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Question DetailsAsked on 11/2/2017

which pipe is the culprit of a clog

So we tried the draino, it has helped slow the problem, meaning when we run the kitchen water, it takes longer to come up in the bathroom sink. But NOW, after we flush our toilet, it makes a gurgling noise, but no backup as of yet. I was going to buy some more draino today. Am I doing the right thimg? Or am I pushing to clog further into the system. Please help. Thank you

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1 Answer


Your blockage is downstream of the kitchen sink line and downstream of the toilet - may be in part of the stack (the in-house drain piping connectiung various fixtures) serving both those fixtures, or may be further downstream in the combined sewer line.

The gurgling in the toilet when it is not being flushed but kitchen water is running,or when the toilet is flushed (and likely also when tub/shower in same bathroom is draining too) is because the partial blockage - in the drain piping "stack" (where various drain pipes come together) or in the sewer line to the septic tank or street - is restricting drainage and causing a backup. So as the pipe fills with the draining water it displaces the sewer gases/air in the pipe, causing that gas to come out at the easiest point of exit - which should be through the vent pipes, but many plumbers do not install vent pipes correctly, so thenn comes out at the easiest exit point. In your case either the vent pipe does not individually vent each fixture as it should and is downstream of the point the air is backing up in the pipe, or is plugged off with debris, so the air comes out at the toilet.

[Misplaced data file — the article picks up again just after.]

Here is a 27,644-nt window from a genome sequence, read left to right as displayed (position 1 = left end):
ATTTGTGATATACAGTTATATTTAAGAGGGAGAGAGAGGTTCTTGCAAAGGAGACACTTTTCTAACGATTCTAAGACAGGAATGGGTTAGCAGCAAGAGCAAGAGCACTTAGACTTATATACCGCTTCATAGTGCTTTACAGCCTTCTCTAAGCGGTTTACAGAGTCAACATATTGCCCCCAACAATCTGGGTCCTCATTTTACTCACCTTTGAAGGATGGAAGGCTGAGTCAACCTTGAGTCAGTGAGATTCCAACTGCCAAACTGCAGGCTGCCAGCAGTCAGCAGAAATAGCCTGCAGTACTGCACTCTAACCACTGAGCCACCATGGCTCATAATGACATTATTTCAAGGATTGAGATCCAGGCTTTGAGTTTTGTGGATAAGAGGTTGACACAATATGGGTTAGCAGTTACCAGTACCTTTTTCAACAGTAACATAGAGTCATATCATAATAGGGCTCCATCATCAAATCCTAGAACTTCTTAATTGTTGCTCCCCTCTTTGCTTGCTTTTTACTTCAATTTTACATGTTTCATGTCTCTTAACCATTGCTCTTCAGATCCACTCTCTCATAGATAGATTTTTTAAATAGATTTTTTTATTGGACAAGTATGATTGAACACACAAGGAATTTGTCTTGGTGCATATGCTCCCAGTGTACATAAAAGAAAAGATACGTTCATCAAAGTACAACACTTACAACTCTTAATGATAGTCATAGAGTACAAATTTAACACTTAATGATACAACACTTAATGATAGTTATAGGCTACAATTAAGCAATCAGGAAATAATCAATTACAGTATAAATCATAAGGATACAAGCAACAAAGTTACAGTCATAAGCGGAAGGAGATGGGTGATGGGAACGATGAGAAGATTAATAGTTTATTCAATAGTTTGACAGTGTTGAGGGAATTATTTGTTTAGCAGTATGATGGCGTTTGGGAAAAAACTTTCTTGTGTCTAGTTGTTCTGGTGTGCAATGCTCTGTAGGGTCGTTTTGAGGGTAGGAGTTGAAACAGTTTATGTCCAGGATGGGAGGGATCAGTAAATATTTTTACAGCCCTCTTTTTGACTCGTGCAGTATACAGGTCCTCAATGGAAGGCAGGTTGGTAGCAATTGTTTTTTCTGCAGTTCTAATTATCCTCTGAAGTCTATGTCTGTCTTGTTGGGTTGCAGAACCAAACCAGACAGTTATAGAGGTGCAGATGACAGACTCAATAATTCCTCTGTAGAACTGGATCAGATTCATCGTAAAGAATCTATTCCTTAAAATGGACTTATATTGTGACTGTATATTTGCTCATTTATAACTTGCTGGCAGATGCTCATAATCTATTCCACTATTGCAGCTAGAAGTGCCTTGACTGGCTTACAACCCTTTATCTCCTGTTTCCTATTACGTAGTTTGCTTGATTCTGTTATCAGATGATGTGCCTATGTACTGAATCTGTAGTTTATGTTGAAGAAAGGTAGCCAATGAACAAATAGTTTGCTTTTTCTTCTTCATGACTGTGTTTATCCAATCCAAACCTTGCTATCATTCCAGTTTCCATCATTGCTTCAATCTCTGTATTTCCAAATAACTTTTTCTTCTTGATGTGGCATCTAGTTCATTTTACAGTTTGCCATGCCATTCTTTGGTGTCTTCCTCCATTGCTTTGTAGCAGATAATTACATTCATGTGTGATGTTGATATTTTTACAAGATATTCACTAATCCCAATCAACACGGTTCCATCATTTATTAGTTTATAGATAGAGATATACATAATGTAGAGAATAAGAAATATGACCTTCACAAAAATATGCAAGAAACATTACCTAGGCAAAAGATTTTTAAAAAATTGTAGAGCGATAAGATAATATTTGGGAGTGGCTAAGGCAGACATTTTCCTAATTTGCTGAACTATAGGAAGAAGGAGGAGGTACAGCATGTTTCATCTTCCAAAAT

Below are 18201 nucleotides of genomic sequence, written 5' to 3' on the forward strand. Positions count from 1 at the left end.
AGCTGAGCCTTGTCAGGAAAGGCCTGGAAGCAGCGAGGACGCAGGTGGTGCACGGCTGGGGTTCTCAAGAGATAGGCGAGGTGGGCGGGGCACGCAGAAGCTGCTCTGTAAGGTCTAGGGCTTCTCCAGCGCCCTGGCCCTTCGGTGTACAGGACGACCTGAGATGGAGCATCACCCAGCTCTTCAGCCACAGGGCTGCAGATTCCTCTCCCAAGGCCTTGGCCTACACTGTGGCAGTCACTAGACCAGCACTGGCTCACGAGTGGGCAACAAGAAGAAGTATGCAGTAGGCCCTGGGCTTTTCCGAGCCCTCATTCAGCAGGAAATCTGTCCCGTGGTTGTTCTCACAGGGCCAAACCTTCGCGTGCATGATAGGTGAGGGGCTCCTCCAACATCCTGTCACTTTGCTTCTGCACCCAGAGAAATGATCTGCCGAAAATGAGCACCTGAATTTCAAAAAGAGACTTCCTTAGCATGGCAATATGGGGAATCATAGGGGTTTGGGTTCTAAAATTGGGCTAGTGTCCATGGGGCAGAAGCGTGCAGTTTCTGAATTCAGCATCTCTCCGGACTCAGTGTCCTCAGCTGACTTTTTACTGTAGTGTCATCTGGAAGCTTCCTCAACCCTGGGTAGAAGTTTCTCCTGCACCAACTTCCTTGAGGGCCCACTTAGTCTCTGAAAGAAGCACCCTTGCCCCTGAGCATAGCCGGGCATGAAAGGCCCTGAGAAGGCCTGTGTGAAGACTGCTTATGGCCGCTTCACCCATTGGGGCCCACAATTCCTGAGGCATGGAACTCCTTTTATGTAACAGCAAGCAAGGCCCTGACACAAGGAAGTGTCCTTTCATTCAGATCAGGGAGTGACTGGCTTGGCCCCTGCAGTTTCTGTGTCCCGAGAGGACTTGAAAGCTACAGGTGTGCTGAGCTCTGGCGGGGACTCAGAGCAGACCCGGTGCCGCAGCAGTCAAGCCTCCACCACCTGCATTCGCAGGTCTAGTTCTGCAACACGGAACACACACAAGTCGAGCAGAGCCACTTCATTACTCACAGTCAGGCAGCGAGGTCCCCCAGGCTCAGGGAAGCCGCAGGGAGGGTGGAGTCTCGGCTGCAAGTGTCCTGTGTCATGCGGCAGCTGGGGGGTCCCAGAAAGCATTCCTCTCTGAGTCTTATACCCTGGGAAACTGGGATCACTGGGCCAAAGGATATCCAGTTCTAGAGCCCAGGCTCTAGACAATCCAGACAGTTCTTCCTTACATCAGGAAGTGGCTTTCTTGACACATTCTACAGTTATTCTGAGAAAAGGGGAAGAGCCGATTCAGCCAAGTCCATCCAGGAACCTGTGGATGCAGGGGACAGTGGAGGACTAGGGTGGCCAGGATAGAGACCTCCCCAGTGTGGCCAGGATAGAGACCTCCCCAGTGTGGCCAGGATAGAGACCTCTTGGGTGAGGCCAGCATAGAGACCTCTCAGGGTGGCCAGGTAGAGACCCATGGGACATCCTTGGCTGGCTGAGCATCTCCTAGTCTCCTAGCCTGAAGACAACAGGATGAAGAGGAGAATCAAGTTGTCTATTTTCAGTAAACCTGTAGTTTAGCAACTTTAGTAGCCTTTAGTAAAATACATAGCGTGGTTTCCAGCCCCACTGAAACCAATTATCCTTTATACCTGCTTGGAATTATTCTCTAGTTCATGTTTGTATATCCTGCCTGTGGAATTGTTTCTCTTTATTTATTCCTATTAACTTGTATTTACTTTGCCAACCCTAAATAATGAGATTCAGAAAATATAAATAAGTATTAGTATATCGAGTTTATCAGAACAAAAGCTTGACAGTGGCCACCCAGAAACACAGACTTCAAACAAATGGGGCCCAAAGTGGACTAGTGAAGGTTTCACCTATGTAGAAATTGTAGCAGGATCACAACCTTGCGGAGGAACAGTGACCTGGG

Unlikely to push the clog further on with Draino like could happen with snaking, but likely is not clearing the clog entirely either so you could be just one flush away from a near-total blockage and overflowing floor drain, tub/shower, or toilet - whichever is the lowest elevation drain is upstream of the blockage.

Drain cleaner in general is not good for drain pipes, and are generally not real effective for stack and sewer line clogs where they tend to eat a small hole through it but not at all clear the 3-4" diameter line. Drain cleaners really work best with trap clogs and clogged sink stopper mechanism clogs. I have also found Drano to be pretty ineffective (assuming you mean the crystals) - my favorite when drain cleaner is called for is Liquid Plumber Gel - appears to work much better, probably because the gel formulation sticks to the material causing the clog so dissolves it better.

My recommendation - get a Drain Cleaning contractor (your Search the List category) in to clear the clog. And if the sewer line has not been routed out full diameter in the past 10 years or so, probably a good idea to have him go ahead and rout it all the way to the septic tank or street sewer, because just knocking the clog loose can commonly result in to just reclogging further down the line if there is the usual long-term accumulation of fiber, hair, soap scum, and grease in the pipe (which reduces its effective diameter and causes a large percentage of clogs). Generally, the in-house portion of the drain line down to the point where it turns near horizontal is not a problem - clogs commonly form just after the vertical stack turns horizontal, or at some point downstream where there is rough, damaged, or kinked pipe or root intrusion.

You can find a lot of prior similar questions with answers on how to solve the problem, pipe cleaning suggestions, and ballpark costs - look in the Home > Plumbing link under Browse Projects, at lower left.

Answered 2 years ago by LCD

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